This webinar reviews how towns and counties can develop local food purchasing policies that will ensure that dollars spent on food by schools, senior centers, prisons and other public institutions support local communities.
- Small Cities Feed the Knowledge Economy, Wired magazine, June 2011 – Highlights the role food has in economic development
- Farmers’ Market Federation of New York – Membership organization for market managers, vendors, and other supporters
- Garden Gate – Ithaca area grocery delivery service offering healthy, local food
- Regional Access – Delivers local and specialty food products across New York State
Read About the Speakers
Rob Marqusee, Director of Rural Economic Development, Woodbury County, Iowa
Rob Marqusee is the Director of Rural Economic Development for Woodbury County, Iowa – Sioux City is the county seat; a position created in 2005 to reverse economic declines in the rural areas of the county. Rob is responsible for the development of Woodbury County, Iowa’s tax rebate policy providing 100% rebate of real property taxes for farmers who convert to organic farming practices. He also developed the first mandatory Local Foods Purchase Policy for Woodbury County.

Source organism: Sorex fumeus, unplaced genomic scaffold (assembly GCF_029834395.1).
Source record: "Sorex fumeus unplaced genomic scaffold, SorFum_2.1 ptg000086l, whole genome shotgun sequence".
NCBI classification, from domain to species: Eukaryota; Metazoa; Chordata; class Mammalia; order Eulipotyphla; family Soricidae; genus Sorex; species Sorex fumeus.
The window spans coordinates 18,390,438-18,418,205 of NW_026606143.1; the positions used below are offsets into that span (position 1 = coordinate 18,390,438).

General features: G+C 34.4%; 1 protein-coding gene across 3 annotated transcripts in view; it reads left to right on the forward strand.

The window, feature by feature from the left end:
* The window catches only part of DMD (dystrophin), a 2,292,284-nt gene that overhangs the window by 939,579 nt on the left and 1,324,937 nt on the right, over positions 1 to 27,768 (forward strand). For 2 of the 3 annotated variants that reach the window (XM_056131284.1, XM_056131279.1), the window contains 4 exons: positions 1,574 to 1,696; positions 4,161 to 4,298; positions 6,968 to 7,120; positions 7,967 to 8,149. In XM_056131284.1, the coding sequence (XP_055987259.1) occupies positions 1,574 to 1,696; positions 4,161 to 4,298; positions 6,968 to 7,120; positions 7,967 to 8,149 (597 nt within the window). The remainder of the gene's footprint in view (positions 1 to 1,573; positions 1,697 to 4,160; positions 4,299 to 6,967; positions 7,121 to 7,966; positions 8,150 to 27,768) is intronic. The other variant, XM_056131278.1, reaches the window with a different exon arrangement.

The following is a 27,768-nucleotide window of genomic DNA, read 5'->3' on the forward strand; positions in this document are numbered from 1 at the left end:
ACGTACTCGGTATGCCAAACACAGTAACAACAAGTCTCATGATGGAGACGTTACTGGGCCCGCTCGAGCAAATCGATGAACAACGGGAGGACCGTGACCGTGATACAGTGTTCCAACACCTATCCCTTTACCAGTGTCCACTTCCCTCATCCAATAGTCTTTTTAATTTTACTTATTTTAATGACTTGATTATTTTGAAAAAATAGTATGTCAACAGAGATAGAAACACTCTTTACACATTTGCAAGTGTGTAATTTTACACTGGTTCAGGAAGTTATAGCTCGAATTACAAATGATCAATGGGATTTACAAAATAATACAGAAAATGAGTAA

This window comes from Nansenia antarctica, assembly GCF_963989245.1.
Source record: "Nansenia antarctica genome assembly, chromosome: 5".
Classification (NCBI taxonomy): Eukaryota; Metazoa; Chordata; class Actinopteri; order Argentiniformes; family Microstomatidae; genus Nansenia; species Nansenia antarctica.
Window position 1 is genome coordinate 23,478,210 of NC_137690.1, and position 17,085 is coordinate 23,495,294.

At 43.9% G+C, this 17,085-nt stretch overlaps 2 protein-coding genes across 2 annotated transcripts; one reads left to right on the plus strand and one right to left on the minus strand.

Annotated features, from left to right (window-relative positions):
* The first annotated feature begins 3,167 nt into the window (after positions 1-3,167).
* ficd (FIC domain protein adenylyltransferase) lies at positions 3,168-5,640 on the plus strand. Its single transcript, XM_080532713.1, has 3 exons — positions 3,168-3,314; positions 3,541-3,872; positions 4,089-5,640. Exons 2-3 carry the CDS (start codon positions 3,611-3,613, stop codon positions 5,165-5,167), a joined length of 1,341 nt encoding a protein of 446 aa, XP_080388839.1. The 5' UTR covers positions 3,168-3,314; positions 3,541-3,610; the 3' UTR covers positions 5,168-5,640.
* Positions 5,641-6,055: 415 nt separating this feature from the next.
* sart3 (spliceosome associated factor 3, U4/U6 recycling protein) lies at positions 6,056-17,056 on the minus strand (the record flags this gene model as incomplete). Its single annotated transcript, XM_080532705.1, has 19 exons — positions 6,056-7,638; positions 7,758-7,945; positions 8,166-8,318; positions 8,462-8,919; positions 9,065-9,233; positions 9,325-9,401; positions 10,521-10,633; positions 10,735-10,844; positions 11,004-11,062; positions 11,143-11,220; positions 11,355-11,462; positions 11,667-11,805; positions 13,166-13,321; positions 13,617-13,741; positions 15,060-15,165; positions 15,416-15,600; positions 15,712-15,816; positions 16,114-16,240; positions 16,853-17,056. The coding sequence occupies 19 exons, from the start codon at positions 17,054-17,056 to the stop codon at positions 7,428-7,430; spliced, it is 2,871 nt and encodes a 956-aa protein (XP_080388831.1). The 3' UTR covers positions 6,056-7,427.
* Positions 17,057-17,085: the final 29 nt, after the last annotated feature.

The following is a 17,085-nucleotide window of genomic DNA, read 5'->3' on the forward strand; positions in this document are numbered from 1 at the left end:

Rob has been an attorney since 1979 and is licensed to practice law in the states of California, Colorado, and Iowa. He holds a LL.M. in Taxation (Masters in Tax Law) from the University of Denver, a B.A. in Philosophy from the University of Denver (Phi Beta Kappa), and received his law degree from Seattle University. Rob practiced law in Santa Barbara, California for 13 years.
Born in New York City, he was raised in Boca Raton, Florida where his family was engaged in economic development activities. His father was a vegetarian and organic/natural food advocate his entire life which had a significant impact on Rob’s lifestyle.
Rob has 5 children and presently resides in Sioux City, Iowa.
Monika Roth, Agricultural Extension Operator, Cornell Cooperative Extension of Tompkins County
Monika Roth has worked as an agricultural extension educator with Cornell Cooperative Extension for more than 30 years. During her career she has been most involved in working with farmers who market directly to consumers. She has watched the evolution of the local foods movement in the past 30 years and seen the impact it has had in the Ithaca area and elsewhere in the country where local foods are a prominent part of the local economy. She holds a master’s degree from Cornell in Agricultural Economics with a focus on marketing. She has been active with many Tompkins County and New York State food initiatives and nationally with organizations like the National Farmers Direct Marketing Association and the Farmers Market Coalition.